With economic reports showing only tepid growth, mortgage interest rates are likely to stay near record lows for the foreseeable future, according to two recent rate forecasts.
Mortgage data company HSH.com reported that rates, closely tied to the health of the economy, will have little cause to move in the next two months.
“Unemployment claims have slipped back a little, hiring has picked up a tad, retail sales have improved and manufacturing has at least stabilized, albeit at a break-even, no-growth level, but still better than continued decline,” wrote Kieth T. Gumbinger, vice president of HSH.com in the forecast.
He tempered that news with,
“Gasoline prices have also firmed again, adding some additional drag, and there are expectations that this summer’s drought will have marked effect on food prices in the months ahead. Collectively, and with this as a backdrop, there’s not a lot of reason to expect a sharp acceleration in economic growth.”
The HSH forecast called for 30-year conforming fixed rate mortgages to carry average rates in the range of 3.60 percent and 3.92 percent for the next two months. That’s a slightly higher range than where rates were for the past two months, between an all-time record low of 3.49 percent and 3.71percent.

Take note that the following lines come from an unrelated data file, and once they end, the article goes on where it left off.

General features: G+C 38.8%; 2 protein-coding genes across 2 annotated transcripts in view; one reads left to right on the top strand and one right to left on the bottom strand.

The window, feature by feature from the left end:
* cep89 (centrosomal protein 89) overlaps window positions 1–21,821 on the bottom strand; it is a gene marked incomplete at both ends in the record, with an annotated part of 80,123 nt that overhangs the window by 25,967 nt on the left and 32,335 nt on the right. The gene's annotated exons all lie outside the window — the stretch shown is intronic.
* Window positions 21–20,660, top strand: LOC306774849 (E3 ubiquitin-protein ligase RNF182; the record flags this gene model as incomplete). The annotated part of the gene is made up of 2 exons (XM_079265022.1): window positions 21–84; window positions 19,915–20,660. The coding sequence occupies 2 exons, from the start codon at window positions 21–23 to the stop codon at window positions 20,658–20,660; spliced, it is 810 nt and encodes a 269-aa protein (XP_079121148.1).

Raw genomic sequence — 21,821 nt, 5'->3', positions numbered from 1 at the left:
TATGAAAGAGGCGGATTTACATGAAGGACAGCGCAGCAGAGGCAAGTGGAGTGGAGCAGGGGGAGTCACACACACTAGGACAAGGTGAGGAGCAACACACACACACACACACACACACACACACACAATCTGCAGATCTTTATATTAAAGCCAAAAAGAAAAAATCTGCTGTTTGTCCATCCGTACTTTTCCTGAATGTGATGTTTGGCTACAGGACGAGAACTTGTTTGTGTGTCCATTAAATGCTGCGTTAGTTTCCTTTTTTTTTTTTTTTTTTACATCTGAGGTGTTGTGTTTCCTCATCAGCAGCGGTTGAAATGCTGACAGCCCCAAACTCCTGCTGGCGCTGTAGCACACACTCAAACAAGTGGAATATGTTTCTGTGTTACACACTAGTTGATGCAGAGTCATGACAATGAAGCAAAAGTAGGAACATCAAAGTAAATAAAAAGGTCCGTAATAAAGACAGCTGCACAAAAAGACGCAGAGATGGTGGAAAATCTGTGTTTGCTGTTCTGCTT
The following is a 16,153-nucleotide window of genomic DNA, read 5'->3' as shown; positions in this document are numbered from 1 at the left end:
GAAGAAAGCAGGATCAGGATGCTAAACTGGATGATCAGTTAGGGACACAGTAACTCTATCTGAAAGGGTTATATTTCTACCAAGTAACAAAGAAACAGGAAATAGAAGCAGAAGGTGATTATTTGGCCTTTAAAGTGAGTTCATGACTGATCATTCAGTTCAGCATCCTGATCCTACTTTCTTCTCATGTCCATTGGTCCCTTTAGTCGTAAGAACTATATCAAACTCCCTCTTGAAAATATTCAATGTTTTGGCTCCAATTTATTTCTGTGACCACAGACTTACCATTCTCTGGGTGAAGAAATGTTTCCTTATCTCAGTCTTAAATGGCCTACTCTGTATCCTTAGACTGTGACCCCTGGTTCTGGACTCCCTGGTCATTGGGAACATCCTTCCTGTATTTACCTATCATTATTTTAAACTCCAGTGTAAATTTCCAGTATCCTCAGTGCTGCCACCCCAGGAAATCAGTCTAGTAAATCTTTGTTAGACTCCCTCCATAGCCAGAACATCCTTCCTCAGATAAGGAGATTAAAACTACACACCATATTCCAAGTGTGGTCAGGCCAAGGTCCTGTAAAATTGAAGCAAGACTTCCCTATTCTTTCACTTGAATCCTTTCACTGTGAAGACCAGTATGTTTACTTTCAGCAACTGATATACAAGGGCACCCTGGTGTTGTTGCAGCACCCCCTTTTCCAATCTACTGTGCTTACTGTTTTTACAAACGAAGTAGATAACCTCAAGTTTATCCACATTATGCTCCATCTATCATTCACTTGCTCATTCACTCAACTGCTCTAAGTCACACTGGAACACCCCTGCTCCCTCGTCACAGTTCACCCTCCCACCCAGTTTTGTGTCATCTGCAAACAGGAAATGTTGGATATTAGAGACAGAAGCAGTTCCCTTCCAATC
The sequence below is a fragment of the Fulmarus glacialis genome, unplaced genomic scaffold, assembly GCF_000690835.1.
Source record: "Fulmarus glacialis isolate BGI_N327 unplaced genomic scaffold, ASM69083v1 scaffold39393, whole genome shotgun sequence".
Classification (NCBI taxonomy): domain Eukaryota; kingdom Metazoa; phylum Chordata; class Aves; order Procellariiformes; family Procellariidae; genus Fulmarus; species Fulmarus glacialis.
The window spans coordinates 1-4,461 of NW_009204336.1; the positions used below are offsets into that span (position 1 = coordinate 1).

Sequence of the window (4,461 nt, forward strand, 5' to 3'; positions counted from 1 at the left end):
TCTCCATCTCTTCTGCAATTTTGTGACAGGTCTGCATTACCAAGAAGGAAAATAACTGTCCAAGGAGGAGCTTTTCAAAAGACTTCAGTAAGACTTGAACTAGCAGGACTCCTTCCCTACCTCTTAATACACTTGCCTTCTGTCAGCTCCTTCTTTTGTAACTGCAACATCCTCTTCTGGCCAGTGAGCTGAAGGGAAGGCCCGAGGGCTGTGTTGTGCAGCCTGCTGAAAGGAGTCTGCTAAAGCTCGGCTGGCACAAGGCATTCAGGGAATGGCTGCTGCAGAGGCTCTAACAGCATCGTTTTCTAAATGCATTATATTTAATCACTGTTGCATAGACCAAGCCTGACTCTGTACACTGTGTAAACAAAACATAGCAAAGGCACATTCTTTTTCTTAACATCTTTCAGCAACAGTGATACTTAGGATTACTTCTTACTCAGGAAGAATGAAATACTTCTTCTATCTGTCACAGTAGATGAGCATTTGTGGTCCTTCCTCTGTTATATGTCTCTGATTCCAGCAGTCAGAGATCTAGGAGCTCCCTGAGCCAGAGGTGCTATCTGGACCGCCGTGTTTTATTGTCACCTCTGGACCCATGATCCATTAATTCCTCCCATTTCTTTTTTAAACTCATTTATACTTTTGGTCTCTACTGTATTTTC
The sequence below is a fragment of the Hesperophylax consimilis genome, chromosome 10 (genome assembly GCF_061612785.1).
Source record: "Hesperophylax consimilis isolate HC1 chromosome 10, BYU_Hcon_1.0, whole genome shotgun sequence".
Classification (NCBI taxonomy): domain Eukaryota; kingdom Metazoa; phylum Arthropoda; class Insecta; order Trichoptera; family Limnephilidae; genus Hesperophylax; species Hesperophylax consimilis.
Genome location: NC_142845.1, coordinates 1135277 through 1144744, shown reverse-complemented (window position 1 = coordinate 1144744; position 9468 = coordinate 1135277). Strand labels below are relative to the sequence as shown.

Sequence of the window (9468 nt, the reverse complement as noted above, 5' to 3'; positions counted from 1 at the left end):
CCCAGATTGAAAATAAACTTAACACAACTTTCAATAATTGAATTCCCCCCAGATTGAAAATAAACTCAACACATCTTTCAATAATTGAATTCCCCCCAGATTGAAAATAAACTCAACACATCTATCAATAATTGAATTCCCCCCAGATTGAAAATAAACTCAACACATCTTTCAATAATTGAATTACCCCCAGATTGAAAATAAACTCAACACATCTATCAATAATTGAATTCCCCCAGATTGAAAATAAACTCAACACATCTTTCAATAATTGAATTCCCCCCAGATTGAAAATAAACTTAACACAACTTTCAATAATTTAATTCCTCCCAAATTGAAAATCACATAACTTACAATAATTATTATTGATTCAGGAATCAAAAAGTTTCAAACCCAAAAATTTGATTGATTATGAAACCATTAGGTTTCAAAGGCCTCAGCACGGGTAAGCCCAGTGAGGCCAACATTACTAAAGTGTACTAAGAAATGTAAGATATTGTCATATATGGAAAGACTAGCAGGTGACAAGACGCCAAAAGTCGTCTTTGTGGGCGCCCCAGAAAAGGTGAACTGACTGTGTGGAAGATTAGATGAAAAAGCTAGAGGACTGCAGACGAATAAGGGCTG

Mortgage finance company Fannie Mae also made interest rate predictions recently in its “Housing Forecast: August 2012″ release. Analysts at Fannie believe rates will fall to a general average of 3.60 percent on 30-year FRMs not just for the next few months but for the four quarters. Not until the third quarter of 2013, does Fannie have rates inching up to an average of 3.7 percent.
The issue seems to be simply a matter of economic stagnation. As the HSH forecast concluded,
“Just as we can’t find many reasons to be very optimistic about the period ahead, we can’t find many to adopt a more pessimistic outlook, either. There is some life in the economy, but also plenty of drag to keep it from moving forward much. Overall, we prefer to think that the upward force will prevail, but probably only by scratching and clawing to make progress.”